General Approach to Facelift Surgery

Facelift Without Surgery

An alternative approach to perioral rhytides

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In the senior author's practice, which spans a career in facelifting of 25 years, the biplane facelift has become the workhorse operation and is used for most patients. Newer innovations, including the use of laser dissection and the skin-sparing tech nique described later in this chapter, basically have not altered the approach that has been in use for more than 15 years. In patients who are seeking additional upper facial rejuvenation, the biplane facelift can easily be combined with either a direct or endoscopic coronal lift. However, for patients who are concerned primarily about upper facial rejuvenation, the extended subperiosteal coronal lift is still the operation of choice.

In the senior author's opinion, no other operation provides the elegant upper facial rejuvenation that is characteristic of this operation. This is especially true when there is an indication to correct a downward slope of the lateral canthal region. Although the technique of the extended subperiosteal coronal lift is beyond the scope of this chapter, it is important to understand that, when this operation is selected, lower facelifting must be sharply modified.

The plane of dissection for the subperiosteal lift extends down to the mandible, making it essential to avoid additional mid-face dissection when carrying out lower lifting. For this reason, when lower facelifting is combined with a subperiosteal lift, a biplane neck dissection is performed, but very little subcutaneous undermining is carried out in the face. A subperiosteal lift effectively lifts not only the upper face but also the midface; subcutaneous dissection in the cheek area is only necessary to remove redundant skin.

Regardless of the facelift technique used, there will always be some secondary relaxation. We suggest to all our lower facelift patients that they consider a secondary tuck (a mini-facelift) 12 to 24 months after the original surgery. When this secondary procedure is carried out, it is done under local anesthesia and involves reopening the incision around the ear, both anteriorly and posteriorly. Very limited undermining is carried out, and the skin is slightly advanced and excised.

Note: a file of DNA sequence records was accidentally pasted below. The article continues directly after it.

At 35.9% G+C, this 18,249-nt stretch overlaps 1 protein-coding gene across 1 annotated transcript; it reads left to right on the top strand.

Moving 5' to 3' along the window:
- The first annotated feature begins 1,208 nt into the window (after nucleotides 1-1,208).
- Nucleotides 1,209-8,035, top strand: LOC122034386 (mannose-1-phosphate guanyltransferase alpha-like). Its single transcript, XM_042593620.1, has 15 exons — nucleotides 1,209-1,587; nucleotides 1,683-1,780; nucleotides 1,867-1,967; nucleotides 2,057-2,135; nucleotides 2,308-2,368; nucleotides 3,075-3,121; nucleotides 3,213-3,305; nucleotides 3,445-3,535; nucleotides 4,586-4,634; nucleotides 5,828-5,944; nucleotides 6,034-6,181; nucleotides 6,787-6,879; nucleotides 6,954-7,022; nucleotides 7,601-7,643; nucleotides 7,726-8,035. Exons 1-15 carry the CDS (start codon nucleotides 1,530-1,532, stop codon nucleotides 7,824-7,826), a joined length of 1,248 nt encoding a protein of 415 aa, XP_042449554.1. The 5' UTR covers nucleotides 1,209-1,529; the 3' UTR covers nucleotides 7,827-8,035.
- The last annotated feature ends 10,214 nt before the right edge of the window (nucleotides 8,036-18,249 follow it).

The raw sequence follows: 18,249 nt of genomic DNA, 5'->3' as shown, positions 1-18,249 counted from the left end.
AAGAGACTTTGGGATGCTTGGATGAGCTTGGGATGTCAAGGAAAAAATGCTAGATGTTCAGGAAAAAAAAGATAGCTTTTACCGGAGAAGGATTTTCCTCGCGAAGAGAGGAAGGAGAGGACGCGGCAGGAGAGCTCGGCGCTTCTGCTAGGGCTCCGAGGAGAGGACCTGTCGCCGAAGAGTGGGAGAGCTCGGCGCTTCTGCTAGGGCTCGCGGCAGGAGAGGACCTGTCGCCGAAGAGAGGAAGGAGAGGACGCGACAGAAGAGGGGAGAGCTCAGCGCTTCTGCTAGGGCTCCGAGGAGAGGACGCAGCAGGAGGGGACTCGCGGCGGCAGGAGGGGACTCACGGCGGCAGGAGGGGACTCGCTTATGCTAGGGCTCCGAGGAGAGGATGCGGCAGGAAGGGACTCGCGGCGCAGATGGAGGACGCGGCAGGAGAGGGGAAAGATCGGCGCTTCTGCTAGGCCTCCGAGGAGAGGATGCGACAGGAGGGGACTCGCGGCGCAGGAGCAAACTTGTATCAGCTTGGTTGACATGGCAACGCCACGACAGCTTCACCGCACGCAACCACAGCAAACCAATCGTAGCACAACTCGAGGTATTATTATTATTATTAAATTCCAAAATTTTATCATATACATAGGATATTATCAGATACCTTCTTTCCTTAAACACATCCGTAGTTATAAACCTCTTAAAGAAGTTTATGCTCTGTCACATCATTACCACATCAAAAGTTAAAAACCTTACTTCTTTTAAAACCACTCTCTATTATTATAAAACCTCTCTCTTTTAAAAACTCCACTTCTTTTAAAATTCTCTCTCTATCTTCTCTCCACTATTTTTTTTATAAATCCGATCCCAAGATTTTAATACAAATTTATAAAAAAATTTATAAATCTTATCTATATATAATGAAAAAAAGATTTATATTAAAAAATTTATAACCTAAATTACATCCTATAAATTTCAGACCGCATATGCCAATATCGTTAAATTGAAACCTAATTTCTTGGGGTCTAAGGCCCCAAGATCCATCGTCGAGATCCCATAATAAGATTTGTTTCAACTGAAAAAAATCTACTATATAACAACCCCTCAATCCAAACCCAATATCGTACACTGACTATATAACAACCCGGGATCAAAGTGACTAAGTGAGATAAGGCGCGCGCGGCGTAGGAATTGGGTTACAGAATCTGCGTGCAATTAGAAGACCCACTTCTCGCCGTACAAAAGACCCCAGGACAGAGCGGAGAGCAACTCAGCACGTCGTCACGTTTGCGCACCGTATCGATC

The wound is subsequently closed in two layers, using 4-0 Monocryl and a running 6-0 plain gut. No dressings are applied, and patients are able to return to essentially normal activity the day after surgery. In spite of the limited undermining and advancement, it is remarkable how this procedure enhances the effect of the original operation.

Over the course of many years, we have had a considerable number of patients who have returned every few years for a secondary tuck, effectively eliminating the need for a second facelift. Because of the limited morbidity and risk associated with the procedure, we believe this technique deserves more widespread emphasis. Because of the network of subcutaneous scar tissue that has developed through the subcutaneous dissection of the facelift, this secondary tuck seems to provide a very strong and lasting lift that far exceeds what one would anticipate from so minor a procedure.

Since its introduction by Hamra,17 the term deep-plane facelift has been widely used. The term can be confusing because not every surgeon is following the technique as originally described by Hamra, but the term has generally come to be accepted as a type of facelift that is carried out in a plane deeper than the subcutaneous plane.

The term sub-SMAS is commonly used for this type of dissection, but we prefer to avoid use of the term SMAS, again because there is often confusion on the part of surgeons as to the precise meaning of this term. As one approaches the anterior border of the parotid, the SMAS becomes so thin as to become an almost microscopic layer. For that reason, we prefer to use the term musculofascial layer as described by Jost and Levet.16

When carrying out a deep-plane dissection, it is essentially the same as simply using the deeper plane of the biplane lift (see below). Although the deep-plane lift sacrifices some of the versatility of the biplane lift, it does offer an advantage of safety, as the subcutaneous flap is very limited and, in fact, after the excess skin is trimmed, it becomes nonexistent. For this reason, we tend to favor the deep-plane approach in patients who are smokers and diabetics, and increasingly for patients who are undergoing combined laser resurfacing with facelift. Because the biplane facelift is our workhorse operation, the technique is described in some detail.

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